Web 2.0

The "U" in YouTube

Since March, YouTube EDU (www.youtube.com/edu) has offered lectures from more than 100 colleges, including MIT, Yale, and UCLA, for anyone to view. “Twenty-first-century schooling is about walls coming down,” says Obadiah Greenberg, strategic partner manager for YouTube. “What better way than through video and YouTube?”

SMU's Cox School of Business

SMU's Cox School of Business Looks to the Future with Extreme Networks
 

Web 2.0—Bane or Boon to Campus Operations and Management?

Higher education has become an online service industry. Students submit — and colleges accept or deny — applications online. Parents pay tuition on the web. Schools post curricula and students select courses and manage their college experiences via portals. Professors publish websites listing syllabuses, assignments and office hours. Classes, tests, and research can all be conducted online. Online services are now a necessary and expected part of campus life.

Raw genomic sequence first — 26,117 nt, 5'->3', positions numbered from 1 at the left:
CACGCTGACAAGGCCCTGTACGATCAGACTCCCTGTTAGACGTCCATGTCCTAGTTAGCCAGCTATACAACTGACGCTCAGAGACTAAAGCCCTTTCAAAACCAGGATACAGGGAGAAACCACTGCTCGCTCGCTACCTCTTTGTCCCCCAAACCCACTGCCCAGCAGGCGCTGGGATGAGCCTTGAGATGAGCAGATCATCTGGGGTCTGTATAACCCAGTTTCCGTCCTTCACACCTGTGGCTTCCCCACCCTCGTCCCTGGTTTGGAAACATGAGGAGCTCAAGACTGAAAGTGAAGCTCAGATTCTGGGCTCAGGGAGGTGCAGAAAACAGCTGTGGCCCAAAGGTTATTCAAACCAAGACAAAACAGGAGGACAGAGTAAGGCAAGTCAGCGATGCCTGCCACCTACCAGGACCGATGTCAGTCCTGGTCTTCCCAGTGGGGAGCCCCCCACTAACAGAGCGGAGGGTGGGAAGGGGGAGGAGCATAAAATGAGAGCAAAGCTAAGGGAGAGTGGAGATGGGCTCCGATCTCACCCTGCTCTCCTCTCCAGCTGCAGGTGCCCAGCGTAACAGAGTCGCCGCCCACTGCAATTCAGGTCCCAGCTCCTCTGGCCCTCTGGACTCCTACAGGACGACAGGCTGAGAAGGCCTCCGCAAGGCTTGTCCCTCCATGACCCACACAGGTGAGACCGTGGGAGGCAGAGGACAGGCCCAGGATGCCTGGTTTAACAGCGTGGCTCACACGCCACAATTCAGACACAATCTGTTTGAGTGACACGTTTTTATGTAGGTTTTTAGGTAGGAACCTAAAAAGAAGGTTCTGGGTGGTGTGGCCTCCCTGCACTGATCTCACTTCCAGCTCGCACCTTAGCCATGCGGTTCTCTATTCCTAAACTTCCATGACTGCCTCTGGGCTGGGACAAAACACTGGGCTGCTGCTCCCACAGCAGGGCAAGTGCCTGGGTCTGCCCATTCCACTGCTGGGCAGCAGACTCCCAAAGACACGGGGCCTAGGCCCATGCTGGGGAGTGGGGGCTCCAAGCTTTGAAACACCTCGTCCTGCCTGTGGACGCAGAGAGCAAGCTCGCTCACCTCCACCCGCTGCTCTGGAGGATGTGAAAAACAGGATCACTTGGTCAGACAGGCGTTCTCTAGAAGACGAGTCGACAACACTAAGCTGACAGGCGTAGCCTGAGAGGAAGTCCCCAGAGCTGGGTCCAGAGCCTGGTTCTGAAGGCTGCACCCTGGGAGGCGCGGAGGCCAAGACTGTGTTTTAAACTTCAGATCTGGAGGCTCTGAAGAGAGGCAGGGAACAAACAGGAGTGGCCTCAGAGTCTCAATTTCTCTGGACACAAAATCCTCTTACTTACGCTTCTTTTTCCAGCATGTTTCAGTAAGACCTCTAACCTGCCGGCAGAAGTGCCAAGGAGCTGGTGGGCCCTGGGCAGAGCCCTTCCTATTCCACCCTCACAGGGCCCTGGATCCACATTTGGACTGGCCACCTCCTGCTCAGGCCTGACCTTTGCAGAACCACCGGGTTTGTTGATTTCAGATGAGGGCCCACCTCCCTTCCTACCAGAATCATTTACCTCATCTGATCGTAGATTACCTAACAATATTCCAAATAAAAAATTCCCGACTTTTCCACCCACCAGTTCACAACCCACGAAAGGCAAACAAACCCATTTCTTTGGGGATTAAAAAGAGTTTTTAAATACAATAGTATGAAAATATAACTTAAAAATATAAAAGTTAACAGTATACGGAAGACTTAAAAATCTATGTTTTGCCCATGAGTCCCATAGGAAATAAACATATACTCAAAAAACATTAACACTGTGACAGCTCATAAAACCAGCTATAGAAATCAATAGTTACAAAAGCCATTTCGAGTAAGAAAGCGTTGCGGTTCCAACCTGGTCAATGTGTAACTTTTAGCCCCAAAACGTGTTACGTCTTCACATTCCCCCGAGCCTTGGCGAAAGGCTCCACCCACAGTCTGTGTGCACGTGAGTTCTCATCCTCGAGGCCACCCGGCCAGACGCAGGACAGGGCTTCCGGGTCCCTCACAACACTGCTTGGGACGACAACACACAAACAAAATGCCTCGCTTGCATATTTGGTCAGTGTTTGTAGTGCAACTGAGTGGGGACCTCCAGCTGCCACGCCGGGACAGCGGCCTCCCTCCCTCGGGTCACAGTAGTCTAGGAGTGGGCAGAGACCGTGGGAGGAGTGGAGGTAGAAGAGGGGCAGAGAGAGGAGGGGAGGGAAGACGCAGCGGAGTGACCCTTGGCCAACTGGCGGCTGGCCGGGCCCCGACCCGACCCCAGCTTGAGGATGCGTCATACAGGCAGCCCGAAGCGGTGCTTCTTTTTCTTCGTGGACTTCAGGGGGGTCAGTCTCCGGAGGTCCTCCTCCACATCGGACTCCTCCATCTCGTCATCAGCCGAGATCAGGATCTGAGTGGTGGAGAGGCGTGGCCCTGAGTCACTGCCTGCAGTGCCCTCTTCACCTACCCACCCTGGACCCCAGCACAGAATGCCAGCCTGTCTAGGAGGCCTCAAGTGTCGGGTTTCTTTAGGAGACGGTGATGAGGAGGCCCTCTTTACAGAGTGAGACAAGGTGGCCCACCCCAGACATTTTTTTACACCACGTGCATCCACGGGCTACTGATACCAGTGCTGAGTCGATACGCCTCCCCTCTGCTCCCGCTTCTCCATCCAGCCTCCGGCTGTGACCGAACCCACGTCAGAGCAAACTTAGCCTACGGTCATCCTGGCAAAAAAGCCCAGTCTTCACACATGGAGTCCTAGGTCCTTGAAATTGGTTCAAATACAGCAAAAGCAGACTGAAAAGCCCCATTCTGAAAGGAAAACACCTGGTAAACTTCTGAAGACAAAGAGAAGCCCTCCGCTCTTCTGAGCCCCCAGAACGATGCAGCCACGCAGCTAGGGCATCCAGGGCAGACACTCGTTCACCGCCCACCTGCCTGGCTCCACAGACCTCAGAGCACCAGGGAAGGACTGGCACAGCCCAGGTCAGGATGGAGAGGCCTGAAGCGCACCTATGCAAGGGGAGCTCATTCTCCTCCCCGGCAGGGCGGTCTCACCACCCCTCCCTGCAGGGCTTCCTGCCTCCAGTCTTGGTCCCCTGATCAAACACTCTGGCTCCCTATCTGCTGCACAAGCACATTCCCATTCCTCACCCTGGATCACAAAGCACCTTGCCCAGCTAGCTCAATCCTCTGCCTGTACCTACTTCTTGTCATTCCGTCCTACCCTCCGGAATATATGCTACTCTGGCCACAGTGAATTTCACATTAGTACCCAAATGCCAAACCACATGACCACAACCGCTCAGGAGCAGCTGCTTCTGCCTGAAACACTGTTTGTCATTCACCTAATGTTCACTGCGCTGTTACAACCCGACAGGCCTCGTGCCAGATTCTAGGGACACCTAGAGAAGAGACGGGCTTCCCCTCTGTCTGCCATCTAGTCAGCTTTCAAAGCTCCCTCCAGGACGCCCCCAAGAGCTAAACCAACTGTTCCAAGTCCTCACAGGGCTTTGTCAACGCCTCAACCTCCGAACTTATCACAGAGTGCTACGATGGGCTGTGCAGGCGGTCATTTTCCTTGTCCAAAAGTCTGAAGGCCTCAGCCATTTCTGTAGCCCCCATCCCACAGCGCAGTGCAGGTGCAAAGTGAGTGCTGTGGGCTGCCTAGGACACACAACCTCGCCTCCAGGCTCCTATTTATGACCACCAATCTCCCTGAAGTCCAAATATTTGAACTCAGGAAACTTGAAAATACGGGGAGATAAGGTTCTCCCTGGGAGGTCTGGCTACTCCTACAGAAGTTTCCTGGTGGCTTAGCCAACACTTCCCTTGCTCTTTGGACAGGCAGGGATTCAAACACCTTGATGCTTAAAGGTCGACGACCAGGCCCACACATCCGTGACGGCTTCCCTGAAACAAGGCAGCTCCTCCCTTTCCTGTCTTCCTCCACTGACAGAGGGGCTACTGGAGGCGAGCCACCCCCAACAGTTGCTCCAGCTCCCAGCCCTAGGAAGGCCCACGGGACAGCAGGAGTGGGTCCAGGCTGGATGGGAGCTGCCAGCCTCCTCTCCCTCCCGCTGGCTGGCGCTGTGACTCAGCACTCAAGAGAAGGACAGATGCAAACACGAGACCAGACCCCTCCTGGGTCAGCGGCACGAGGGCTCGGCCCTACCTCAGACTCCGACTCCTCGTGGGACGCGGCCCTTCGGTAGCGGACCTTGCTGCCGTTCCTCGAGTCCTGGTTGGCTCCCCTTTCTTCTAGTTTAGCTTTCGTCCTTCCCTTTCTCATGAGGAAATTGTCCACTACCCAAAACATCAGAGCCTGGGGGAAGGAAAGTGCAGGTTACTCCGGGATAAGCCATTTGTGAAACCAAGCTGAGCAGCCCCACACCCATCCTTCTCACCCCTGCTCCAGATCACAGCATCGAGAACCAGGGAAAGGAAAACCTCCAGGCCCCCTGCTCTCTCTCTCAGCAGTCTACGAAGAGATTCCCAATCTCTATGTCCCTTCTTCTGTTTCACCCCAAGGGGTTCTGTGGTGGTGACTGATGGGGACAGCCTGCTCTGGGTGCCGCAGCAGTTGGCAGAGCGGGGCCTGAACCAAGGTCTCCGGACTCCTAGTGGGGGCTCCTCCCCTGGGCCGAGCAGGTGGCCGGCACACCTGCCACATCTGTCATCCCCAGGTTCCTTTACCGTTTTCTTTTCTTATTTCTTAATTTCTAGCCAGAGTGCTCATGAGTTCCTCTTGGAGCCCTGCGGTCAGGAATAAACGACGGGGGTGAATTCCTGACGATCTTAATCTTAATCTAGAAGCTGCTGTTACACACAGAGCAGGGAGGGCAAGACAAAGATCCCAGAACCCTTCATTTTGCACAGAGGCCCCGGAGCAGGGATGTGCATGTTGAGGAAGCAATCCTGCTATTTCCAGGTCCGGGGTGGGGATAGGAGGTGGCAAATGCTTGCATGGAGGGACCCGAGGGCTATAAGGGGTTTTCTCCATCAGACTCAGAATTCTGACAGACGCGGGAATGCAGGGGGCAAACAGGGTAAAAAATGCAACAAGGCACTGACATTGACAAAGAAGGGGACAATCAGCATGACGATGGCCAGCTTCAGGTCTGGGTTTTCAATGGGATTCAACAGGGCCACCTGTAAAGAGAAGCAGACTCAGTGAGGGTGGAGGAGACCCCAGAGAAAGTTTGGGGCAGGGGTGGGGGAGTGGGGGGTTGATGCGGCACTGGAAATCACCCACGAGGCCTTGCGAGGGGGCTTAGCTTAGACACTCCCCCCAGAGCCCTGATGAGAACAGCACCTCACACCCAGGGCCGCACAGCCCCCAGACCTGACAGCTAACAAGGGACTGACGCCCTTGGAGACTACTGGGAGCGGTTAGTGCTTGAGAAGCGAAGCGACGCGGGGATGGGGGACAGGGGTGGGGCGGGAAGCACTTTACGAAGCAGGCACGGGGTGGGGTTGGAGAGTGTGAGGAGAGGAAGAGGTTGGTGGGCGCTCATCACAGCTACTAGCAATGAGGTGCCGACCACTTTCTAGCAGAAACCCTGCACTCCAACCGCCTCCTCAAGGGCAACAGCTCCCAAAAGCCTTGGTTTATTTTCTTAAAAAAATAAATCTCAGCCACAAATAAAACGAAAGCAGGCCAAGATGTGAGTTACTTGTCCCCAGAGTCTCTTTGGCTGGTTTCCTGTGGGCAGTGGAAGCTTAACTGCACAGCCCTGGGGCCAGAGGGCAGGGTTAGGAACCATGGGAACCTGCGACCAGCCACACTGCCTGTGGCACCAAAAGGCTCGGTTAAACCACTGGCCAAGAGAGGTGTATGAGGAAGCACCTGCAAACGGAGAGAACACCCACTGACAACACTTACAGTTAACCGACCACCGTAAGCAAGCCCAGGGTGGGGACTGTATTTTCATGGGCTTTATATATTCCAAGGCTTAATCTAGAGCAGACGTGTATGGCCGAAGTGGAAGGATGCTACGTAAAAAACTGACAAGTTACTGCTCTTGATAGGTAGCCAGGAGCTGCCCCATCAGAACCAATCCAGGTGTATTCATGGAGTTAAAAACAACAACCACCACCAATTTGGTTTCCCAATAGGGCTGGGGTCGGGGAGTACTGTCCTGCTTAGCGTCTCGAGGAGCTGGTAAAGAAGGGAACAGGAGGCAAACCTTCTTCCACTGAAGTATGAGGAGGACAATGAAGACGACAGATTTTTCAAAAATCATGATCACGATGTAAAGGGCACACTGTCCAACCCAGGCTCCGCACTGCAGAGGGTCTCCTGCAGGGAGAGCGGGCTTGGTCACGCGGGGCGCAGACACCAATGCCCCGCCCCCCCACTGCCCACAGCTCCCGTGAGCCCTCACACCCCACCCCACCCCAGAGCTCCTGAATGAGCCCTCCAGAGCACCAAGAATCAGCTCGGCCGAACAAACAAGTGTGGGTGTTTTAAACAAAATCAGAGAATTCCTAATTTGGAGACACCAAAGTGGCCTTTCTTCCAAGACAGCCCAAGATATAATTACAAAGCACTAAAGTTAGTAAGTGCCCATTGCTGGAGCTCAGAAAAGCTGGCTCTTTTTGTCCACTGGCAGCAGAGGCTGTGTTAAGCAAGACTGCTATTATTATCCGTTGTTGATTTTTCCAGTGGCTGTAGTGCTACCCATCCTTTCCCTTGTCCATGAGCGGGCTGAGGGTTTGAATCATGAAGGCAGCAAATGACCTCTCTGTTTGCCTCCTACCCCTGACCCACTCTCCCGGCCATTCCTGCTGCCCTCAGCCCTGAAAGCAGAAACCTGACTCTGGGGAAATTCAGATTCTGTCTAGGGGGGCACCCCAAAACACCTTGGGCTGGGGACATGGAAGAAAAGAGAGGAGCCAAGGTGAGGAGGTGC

Web Redesign on a Dime

Tools, tips, and tricks to revamp or upgrade an institutional website
 

The Power of the Old Media

How one institution's good news spiked interest in the school
 

ANY COLLEGE OR UNIVERSITY THAT ISN'T WEB 2.0 to its fullest is falling behind. We all know that. Colleges need to be RSSing, Digging, tweeting, blogging, social networking, virtual worlding, podcasting, Flickring, YouTubing, and wikiing. (My apologies for creating new and possibly horrific verbs.)

Collaborate or Die: The Future of Education

The Challenge of Developing an Institutional System that Serves the 21st Century

We are entering the age of collaboration. Web 2.0 has gone mainstream. An entire generation of students is arriving in our schools and universities, for whom Facebook is their most important source of information and communications.

It's the Community, Stupid!

A seven-step plan to raise and nurture any community online
 

The Future Is Now

How e-learning is growing as an accepted tool for teaching
 

NEC's Mobile WLAN gives new meaning to learning without boundaries

 

As colleges and universities increasingly implement wireless Internet access, teaching and learning can occur anywhere on campus. Now, with NEC’s Mobile WLAN, the concept of connections without boundaries extends even further to anywhere in North, Central and South America.

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